UPDATE 1-Train unit problems mean Finmeccanica won't reach core earnings goal
* Sees 2013 EBITA 5-10 pct below target
* "Discontinuity" needed with AnsaldoBreda unit
* Cuts free operating cash flow target (Recasts lead, adds detail)
MILAN, Nov 7 (Reuters) - Italian air defense group Finmeccanica will miss its core earnings target for the year because of continued problems at its train-making unit AnsaldoBreda.
The state-controlled group said in a statement it expected earnings before interest, tax and amortisation (EBITA) to be some 5-10 percent below a 1 billion euro ($1.3 billion) target set previously and adjusted for the recent sale of its Ansaldo Energia unit.
Chief Executive Alessandro Pansa recently told trade unions the group was in talks with foreign manufacturing companies to sell loss-making AnsaldoBreda as part of an asset disposal plan to strengthen its balance sheet.
The company gave another signal of its intentions on Thursday, saying it was necessary "to introduce a strategic and operational discontinuity within AnsaldoBreda".
Finmeccanica, Italy's second largest employer, has struggled to carry out planned sales due to political opposition to foreign takeovers at a time when the economic crisis has forced many Italian entrepreneurs to put their businesses on the block.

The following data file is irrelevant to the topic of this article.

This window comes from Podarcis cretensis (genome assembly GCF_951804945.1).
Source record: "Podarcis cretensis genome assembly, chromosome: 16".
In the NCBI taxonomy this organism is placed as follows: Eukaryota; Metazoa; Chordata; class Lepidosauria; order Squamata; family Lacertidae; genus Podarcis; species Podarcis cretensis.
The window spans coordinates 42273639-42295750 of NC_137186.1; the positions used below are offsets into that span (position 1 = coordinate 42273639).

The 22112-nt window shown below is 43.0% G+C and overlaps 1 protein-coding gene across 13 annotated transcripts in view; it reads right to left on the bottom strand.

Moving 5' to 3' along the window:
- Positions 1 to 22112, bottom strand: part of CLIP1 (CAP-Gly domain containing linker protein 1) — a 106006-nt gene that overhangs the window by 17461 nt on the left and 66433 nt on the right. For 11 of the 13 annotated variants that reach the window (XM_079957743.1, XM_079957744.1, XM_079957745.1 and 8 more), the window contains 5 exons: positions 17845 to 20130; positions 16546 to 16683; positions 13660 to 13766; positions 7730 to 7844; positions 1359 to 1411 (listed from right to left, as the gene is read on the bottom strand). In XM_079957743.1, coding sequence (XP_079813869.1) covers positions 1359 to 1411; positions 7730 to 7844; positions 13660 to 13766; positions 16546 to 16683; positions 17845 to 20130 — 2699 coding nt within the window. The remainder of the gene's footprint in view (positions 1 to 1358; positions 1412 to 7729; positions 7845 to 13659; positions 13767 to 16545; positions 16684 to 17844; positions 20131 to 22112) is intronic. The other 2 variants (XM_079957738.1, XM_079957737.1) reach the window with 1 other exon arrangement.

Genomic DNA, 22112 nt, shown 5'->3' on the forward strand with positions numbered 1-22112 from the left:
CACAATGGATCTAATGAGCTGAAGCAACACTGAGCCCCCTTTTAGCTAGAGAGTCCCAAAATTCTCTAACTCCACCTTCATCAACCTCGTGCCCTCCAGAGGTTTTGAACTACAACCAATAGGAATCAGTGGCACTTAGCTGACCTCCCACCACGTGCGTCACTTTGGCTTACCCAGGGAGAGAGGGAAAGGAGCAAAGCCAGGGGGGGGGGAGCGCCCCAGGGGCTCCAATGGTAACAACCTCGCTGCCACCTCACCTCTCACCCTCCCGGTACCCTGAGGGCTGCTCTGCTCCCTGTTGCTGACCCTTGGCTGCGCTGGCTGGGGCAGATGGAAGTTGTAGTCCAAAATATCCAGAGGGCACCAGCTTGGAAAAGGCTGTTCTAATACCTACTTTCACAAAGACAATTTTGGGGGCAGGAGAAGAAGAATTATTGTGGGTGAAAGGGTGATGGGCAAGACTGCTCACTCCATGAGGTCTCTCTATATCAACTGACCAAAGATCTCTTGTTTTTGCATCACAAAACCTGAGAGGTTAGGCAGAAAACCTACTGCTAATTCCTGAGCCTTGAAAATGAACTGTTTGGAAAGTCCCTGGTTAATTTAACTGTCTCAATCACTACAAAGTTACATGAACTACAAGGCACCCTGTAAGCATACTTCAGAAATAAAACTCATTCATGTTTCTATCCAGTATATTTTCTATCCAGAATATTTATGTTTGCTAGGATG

Finmeccanica is 30 percent owned by the Italian state and needs government backing for sensitive strategic issues such as disposals. Delays in its asset disposal plans have prompted ratings agencies to downgrade Finmeccanica to junk.
The company said it expected negative free operating cash flow for the year to the tune of 350 million-450 million, from previous cash positive guidance of 100 million euros, due to AnsaldoBreda.
The core aerospace and defence businesses remained cash positive, Finmeccanica said, adding it expected to post a net profit for the year due to the sale of Ansaldo Energia. Finmeccanica agreed in October to sell the gas plant subsidiary to the state-backed FSI fund.
In the first nine months EBITA fell 3 percent to 11.343 billion euros. ($1 = 0.7472 euros) (Reporting by Stephen Jewkes; Editing by Anthony Barker)